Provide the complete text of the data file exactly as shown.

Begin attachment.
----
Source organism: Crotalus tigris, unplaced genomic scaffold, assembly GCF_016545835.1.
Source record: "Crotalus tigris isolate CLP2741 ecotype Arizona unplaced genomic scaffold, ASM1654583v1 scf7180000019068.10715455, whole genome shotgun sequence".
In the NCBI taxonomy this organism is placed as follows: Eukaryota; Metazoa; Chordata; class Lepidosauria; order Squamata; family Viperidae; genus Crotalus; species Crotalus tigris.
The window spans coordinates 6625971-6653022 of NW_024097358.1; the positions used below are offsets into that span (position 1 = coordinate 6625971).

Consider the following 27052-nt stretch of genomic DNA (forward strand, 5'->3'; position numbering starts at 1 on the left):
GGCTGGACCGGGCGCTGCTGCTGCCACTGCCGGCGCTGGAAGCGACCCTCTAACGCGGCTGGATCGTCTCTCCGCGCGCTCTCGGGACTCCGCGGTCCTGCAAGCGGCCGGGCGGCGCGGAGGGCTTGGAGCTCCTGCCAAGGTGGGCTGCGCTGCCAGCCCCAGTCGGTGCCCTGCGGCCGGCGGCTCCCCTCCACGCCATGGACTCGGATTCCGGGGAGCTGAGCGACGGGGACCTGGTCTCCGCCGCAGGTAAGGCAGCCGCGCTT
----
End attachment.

Source organism: Crotalus tigris, unplaced genomic scaffold, assembly GCF_016545835.1.
Source record: "Crotalus tigris isolate CLP2741 ecotype Arizona unplaced genomic scaffold, ASM1654583v1 scf7180000019068.10715455, whole genome shotgun sequence".
In the NCBI taxonomy this organism is placed as follows: Eukaryota; Metazoa; Chordata; class Lepidosauria; order Squamata; family Viperidae; genus Crotalus; species Crotalus tigris.
The window spans coordinates 6625971-6653022 of NW_024097358.1; the positions used below are offsets into that span (position 1 = coordinate 6625971).

Consider the following 27052-nt stretch of genomic DNA (forward strand, 5'->3'; position numbering starts at 1 on the left):
GGCTGGACCGGGCGCTGCTGCTGCCACTGCCGGCGCTGGAAGCGACCCTCTAACGCGGCTGGATCGTCTCTCCGCGCGCTCTCGGGACTCCGCGGTCCTGCAAGCGGCCGGGCGGCGCGGAGGGCTTGGAGCTCCTGCCAAGGTGGGCTGCGCTGCCAGCCCCAGTCGGTGCCCTGCGGCCGGCGGCTCCCCTCCACGCCATGGACTCGGATTCCGGGGAGCTGAGCGACGGGGACCTGGTCTCCGCCGCAGGTAAGGCAGCCGCGCTT